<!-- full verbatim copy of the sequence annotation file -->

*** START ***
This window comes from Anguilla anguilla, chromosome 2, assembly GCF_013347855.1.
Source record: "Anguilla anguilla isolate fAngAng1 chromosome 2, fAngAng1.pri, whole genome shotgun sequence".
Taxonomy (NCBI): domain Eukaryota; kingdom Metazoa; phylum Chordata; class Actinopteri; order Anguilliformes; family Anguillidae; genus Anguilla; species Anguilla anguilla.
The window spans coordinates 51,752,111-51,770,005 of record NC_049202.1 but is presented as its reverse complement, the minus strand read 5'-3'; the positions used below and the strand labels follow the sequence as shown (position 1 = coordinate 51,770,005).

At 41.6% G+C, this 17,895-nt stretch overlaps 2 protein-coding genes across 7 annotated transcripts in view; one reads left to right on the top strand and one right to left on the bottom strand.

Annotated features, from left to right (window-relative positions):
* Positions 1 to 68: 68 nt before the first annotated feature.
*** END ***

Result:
This window comes from Anguilla anguilla, chromosome 2, assembly GCF_013347855.1.
Source record: "Anguilla anguilla isolate fAngAng1 chromosome 2, fAngAng1.pri, whole genome shotgun sequence".
Taxonomy (NCBI): domain Eukaryota; kingdom Metazoa; phylum Chordata; class Actinopteri; order Anguilliformes; family Anguillidae; genus Anguilla; species Anguilla anguilla.
The window spans coordinates 51,752,111-51,770,005 of record NC_049202.1 but is presented as its reverse complement, the minus strand read 5'-3'; the positions used below and the strand labels follow the sequence as shown (position 1 = coordinate 51,770,005).

At 41.6% G+C, this 17,895-nt stretch overlaps 2 protein-coding genes across 7 annotated transcripts in view; one reads left to right on the top strand and one right to left on the bottom strand.

Annotated features, from left to right (window-relative positions):
* Positions 1 to 68: 68 nt before the first annotated feature.